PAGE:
Researchers led by the Indian Institute of Technology Delhi have projected the waste expected from end-of-life solar panels and related components. They assumed 347.5 GW of total installed solar generation capacity would be reached this decade. The academics said the waste would include critical metals worth around $645 trillion, 70% of which could be recovered.
The sheer volume of new power lines which will be required to accommodate the rising tide of solar installations ensures copper has been included by the International Energy Agency on its list of minerals which must keep flowing if the energy transition is to stay on course. And it’s not production that’s the potential bottleneck.
Solar installer Jake Warner has received surprising feedback from his customers after he chose to transition his company, Penrith Solar, exclusively to microinverters two months ago. “What I found is actually the opposite to what I expected,” Warner told pv magazine Australia.
The Chinese manufacturer commanded a 17% share of the total 3268 MW of rooftop PV inverter shipments in India in the January-December 2020 period.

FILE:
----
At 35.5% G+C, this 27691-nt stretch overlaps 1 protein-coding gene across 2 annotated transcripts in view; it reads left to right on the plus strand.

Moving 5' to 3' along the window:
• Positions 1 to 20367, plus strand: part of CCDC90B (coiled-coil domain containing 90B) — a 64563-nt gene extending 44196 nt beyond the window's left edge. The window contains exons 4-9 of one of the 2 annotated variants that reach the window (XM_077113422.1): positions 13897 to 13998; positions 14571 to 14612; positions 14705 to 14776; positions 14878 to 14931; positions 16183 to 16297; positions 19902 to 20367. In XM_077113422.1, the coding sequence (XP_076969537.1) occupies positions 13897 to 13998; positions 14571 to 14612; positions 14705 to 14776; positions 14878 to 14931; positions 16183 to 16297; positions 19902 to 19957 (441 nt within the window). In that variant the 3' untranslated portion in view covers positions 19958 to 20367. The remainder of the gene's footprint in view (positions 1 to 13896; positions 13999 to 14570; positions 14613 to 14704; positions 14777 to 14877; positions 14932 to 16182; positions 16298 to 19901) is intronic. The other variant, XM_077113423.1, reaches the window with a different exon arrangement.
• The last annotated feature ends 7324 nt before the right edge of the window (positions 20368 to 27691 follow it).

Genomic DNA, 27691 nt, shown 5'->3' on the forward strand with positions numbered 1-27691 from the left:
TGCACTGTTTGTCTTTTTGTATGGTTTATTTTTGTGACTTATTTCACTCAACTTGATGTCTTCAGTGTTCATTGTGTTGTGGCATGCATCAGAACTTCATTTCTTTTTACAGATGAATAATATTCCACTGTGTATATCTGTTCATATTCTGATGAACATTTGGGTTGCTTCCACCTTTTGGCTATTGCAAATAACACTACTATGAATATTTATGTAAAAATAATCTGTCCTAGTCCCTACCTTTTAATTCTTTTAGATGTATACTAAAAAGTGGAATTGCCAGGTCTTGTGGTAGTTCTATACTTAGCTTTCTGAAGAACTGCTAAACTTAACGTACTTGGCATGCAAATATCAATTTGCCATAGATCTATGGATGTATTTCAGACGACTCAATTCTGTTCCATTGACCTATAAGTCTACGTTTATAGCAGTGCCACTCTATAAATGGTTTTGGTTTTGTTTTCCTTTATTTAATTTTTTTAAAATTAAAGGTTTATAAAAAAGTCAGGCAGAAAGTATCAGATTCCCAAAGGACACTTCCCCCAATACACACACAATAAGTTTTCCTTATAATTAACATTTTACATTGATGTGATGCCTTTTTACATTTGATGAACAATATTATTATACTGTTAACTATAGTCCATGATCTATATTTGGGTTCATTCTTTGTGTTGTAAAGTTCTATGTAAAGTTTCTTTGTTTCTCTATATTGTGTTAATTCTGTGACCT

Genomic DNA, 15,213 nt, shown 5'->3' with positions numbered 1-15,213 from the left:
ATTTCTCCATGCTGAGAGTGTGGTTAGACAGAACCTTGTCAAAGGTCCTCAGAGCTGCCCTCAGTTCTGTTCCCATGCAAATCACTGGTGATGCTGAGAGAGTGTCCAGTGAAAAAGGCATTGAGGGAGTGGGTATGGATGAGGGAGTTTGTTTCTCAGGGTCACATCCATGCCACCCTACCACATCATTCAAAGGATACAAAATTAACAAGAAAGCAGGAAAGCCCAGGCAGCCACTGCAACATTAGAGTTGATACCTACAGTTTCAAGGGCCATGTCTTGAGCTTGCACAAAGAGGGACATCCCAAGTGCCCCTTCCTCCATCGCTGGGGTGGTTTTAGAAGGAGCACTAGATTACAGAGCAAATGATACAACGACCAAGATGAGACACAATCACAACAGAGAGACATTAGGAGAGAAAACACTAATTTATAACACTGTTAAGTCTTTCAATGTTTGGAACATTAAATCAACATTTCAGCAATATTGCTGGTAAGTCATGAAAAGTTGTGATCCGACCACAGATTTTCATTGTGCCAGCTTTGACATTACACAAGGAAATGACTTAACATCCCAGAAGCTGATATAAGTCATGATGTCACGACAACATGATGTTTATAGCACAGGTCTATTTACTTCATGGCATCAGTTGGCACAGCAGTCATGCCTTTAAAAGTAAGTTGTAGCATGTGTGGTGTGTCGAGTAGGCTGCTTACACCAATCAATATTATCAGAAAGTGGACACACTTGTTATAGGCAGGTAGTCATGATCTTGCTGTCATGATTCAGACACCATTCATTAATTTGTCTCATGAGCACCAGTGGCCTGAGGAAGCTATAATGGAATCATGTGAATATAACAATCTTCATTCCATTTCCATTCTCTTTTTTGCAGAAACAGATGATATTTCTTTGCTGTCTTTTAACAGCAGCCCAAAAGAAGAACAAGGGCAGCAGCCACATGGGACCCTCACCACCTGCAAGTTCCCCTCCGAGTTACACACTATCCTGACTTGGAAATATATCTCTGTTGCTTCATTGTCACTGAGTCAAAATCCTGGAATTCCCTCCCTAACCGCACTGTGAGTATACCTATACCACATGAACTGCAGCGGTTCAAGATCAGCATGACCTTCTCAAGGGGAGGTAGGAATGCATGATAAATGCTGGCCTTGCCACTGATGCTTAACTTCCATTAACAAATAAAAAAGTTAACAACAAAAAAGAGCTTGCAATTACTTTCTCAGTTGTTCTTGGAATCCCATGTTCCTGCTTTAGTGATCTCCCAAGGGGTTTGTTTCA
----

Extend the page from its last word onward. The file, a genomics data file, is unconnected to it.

The device was developed by an international consortium through the EU-funded project Renewable penetration levered by Efficient Low Voltage Distribution grids (RESOLVD). The power electronic technology is claimed to be able to combine different storage technologies in a single electronic-based board interface.
Imported solar inverters and lanterns will get costlier, as the union budget for the next fiscal year has proposed customs duty increases from 5%, for both items, to 20% and 15%, respectively. The budget, which also incentivizes Indian manufacturing of solar project components whilst giving a helping hand to raw materials, makes no mention of solar cells or panels.
The cookie settings on this website are set to "allow cookies" to give you the best browsing experience possible. If you continue to use this website without changing your cookie settings or you click "Accept" below then you are consenting to this.